Preface to 2015 edition by Rafida Bonya Ahmed

The Preface by Rafida Bonya Ahmed, to the 2015 edition of the Freedom of Thought Report.

Rafida Bonya Ahmed

Rafida Bonya Ahmed

“My late husband, Avijit Roy, was a science author, a blogger, a writer on topics including the origins of the whole Universe, homosexuality, the evolution of love and everything including literary criticism in between. Above all he was a humanist. He always wanted to explore the biggest questions in life. His interests were wide, but it was his books on liberal views, faith and disbelief for which he began receiving death threats. I was also a fellow blogger and writer with a published book on Evolution of Life. At the International Book Fair in Dhaka in February 2015 we were attacked by a group of men with machetes. Avijit was killed and I sustained 4 head stabs and a sliced off thumb.

A young blogger, Washiqur Raham Babu, was the next machete victim, in March. In one of his last posts he had decried the breadth of topics on which Islamists demanded silence, from women’s and minority rights to religion and free expression itself. Our good friend and a published author Ananta Bijoy Das, having spent the intervening months writing and protesting about the failures of justice on the part of the Bangladeshi authorities in the earlier cases, was himself cut down in May. In August, blogger Niladri Chatterjee was hacked to death in his own home, his partner forced to watch as the attackers invaded their apartment. And at the end of October, two publishers of Avijit’s books were hit on the same day; the publisher Faysal Arefin Dipon, who published the two of Avijit’s infamous books on Faith and Disbelief, was killed, the publisher Ahmed Rashid Tutul was shot and hacked and left in critical condition. Two other bloggers and writers were gravely injured.

These things we know: That all these men were brave, both intellectually, and because they knew that for some extremists even asking the wrong questions would be enough to rationalise their murder; That dozens more writers who dare to write critically about fundamentalism and advocate for a humanist worldview, are receiving death threats, and given the range of those killed so far any of them could be next; That instead of convicting even one suspect in these killings, the police and the government have been threatening to arrest bloggers themselves if they “hurt religious sentiments” by professing their own secular views.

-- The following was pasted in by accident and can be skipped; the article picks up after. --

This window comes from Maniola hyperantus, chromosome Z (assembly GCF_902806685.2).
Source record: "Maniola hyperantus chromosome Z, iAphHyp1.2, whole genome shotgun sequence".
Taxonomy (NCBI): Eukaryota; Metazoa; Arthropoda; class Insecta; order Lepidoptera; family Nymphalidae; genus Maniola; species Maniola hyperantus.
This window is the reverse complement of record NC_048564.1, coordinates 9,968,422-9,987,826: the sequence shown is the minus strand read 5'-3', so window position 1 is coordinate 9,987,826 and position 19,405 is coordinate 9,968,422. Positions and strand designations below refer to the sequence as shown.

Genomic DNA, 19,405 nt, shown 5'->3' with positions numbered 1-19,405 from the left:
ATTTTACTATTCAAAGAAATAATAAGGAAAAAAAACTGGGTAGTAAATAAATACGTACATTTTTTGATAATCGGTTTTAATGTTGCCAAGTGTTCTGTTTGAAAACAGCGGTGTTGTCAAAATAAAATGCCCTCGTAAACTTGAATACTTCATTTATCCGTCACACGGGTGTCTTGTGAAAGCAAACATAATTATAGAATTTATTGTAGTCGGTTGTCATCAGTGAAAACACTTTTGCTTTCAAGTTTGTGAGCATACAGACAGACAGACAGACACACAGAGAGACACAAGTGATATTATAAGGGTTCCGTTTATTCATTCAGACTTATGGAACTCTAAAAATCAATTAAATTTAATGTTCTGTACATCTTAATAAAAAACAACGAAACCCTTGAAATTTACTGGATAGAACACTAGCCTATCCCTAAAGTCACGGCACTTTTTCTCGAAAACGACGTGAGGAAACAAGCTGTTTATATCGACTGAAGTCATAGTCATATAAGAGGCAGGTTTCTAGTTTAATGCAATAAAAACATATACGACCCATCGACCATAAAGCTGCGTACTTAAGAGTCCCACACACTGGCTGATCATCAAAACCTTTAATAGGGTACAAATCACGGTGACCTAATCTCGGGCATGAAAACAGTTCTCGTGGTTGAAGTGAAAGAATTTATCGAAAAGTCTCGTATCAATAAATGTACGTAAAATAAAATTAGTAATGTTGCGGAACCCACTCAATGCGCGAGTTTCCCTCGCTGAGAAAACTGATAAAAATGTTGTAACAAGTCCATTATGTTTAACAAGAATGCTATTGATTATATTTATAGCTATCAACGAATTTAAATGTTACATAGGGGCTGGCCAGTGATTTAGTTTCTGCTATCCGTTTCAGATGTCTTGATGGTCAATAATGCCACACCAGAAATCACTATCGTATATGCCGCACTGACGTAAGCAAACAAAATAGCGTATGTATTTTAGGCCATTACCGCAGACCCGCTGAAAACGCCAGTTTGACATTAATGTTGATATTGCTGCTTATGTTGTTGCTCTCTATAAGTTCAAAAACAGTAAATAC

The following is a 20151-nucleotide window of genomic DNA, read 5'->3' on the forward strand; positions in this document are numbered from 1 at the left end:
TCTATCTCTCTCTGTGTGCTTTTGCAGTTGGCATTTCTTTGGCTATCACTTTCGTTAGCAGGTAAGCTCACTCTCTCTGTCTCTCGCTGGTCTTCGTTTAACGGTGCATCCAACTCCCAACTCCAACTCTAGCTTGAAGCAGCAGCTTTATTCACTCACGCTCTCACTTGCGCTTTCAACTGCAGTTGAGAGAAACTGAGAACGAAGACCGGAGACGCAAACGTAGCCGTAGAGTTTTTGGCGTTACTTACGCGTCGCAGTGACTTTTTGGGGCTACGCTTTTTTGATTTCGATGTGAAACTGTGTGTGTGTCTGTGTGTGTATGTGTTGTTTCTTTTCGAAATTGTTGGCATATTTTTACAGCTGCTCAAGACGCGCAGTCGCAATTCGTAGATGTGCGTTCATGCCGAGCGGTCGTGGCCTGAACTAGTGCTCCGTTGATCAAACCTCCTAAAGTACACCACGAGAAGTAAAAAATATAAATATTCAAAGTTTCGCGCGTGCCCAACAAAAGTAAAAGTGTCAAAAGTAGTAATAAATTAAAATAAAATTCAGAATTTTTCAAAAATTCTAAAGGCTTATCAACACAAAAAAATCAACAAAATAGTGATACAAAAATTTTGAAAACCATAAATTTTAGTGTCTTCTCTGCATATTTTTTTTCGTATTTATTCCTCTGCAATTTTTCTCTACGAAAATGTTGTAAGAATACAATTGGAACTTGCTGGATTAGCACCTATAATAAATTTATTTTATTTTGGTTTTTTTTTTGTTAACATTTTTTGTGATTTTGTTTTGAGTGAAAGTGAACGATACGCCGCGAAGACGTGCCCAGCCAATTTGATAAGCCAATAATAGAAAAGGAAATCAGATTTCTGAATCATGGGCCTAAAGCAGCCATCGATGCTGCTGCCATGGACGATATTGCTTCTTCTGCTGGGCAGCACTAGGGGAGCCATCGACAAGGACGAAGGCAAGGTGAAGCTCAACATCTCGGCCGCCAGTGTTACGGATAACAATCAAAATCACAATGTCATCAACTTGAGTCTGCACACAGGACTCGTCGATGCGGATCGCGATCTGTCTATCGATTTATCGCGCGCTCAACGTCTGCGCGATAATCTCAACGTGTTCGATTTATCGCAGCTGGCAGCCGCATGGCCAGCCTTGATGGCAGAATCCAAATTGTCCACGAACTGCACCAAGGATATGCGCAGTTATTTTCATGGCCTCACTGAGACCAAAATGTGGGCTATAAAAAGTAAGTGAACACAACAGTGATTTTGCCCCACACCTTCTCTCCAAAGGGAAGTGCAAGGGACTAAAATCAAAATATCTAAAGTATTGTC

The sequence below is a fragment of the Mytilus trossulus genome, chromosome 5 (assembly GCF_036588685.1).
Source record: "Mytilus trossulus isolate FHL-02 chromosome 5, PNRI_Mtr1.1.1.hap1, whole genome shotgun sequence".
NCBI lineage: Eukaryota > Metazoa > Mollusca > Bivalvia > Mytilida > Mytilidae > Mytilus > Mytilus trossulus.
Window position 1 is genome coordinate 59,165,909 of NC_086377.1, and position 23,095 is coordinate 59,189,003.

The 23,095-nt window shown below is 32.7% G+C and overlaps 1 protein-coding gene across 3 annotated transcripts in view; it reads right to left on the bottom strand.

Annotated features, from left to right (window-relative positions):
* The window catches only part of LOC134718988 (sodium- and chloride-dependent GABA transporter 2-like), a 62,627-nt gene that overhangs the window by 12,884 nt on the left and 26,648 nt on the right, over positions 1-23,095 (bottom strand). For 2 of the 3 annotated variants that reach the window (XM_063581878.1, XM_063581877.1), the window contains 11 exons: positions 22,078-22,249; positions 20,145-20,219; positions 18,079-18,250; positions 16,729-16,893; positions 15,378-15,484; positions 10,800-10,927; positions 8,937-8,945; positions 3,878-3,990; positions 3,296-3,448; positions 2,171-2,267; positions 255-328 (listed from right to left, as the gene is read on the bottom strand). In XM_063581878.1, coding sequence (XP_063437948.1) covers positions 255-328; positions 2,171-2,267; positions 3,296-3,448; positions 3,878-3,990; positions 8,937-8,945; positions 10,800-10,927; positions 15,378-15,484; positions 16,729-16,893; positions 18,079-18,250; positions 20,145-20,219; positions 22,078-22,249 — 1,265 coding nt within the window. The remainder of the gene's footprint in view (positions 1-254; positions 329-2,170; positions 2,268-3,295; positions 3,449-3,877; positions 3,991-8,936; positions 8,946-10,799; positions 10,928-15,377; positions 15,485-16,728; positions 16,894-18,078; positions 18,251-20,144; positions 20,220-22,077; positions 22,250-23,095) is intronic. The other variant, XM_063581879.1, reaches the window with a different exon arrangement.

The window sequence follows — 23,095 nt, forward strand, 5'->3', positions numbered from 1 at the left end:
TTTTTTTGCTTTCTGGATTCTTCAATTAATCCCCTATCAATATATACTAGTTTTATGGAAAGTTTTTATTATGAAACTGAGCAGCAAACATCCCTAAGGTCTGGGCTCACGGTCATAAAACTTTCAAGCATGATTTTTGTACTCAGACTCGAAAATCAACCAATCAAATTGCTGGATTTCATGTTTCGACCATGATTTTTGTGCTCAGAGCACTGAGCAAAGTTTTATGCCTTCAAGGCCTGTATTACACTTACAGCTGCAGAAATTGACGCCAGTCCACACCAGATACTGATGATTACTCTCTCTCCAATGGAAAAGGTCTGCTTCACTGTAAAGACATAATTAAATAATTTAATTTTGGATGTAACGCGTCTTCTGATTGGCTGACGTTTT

These killings are one part of the problem of extremism in one part of the world, and our freedoms of thought and expression are under attack in many other ways and in many other places around the globe. If there are lessons the world must draw from Bangladesh in recent years, they are these: Allowing bigotry and extremism to fester unchallenged will have generational consequences; Demands for prison or death sentences or vigilantism against humanists as such must be met not with appeasement nor by arresting the very bloggers under threat, but with condemnation as the gross violations of freedom of thought and expression that such demands represent; And that once a country silences and intimidates its intellectuals and freethinkers , a vicious cycle of terror and extremism becomes inevitable, just as we saw in the earlier mass-killings of the Bengali intellectuals in the 1971 Liberation war, again at the hands of religious extremists, it creates an intellectual vacuum, from which it could take many, many years to revert.”

— Rafida Bonya Ahmed

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